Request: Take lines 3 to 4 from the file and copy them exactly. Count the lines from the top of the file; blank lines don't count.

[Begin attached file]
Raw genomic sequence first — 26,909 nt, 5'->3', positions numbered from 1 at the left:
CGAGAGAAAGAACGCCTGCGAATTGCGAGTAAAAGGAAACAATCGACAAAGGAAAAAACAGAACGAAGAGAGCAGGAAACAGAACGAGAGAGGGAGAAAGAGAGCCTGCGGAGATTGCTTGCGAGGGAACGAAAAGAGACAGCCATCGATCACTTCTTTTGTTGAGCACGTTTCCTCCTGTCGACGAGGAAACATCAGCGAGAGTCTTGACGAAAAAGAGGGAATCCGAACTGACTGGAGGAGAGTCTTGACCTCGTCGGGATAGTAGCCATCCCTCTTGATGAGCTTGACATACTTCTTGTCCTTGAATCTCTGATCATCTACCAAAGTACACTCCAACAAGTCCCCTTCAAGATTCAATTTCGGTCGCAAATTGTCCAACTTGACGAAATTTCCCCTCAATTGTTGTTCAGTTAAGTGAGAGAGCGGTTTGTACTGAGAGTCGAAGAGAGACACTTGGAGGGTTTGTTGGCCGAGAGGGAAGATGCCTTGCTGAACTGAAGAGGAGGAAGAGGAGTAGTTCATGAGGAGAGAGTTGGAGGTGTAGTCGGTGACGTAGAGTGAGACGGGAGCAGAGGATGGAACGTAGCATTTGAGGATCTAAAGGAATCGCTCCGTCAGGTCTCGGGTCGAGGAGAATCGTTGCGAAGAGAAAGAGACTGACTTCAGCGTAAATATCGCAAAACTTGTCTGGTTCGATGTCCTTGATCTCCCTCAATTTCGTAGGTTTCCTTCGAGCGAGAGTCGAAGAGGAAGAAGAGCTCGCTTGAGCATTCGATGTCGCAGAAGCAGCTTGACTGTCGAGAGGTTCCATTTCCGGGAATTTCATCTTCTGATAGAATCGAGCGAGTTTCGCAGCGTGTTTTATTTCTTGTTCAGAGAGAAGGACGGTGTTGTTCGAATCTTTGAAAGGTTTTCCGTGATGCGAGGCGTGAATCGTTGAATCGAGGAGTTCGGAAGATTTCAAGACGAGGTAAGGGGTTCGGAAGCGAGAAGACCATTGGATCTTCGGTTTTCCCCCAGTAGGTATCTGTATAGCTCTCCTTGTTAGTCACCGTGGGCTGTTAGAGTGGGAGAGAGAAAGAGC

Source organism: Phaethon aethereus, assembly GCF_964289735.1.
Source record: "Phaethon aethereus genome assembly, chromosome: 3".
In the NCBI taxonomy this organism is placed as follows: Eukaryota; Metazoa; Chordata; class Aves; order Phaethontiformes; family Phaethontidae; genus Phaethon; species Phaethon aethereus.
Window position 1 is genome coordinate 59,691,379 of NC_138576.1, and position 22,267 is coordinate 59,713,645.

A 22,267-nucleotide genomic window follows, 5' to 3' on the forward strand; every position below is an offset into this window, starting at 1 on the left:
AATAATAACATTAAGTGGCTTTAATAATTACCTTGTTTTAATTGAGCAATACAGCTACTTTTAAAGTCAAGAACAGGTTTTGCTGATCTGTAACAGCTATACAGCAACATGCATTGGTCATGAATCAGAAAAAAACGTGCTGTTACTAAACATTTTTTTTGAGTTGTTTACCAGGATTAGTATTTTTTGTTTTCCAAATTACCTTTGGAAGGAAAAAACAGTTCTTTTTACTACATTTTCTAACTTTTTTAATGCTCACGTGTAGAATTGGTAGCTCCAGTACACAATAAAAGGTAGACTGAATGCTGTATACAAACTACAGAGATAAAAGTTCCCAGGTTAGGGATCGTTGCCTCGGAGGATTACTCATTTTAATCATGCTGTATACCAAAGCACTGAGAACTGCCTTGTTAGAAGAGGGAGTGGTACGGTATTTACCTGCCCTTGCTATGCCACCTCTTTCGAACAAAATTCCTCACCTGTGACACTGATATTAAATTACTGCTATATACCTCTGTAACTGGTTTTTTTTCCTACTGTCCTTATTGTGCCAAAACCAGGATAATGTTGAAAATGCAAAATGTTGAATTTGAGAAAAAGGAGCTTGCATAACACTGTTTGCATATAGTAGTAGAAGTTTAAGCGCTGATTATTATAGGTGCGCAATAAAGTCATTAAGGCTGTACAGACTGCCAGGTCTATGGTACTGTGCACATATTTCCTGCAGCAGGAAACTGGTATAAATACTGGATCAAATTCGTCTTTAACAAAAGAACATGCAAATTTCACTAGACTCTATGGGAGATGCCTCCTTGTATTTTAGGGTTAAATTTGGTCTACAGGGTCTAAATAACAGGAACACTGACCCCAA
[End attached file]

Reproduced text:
Source organism: Phaethon aethereus, assembly GCF_964289735.1.
Source record: "Phaethon aethereus genome assembly, chromosome: 3".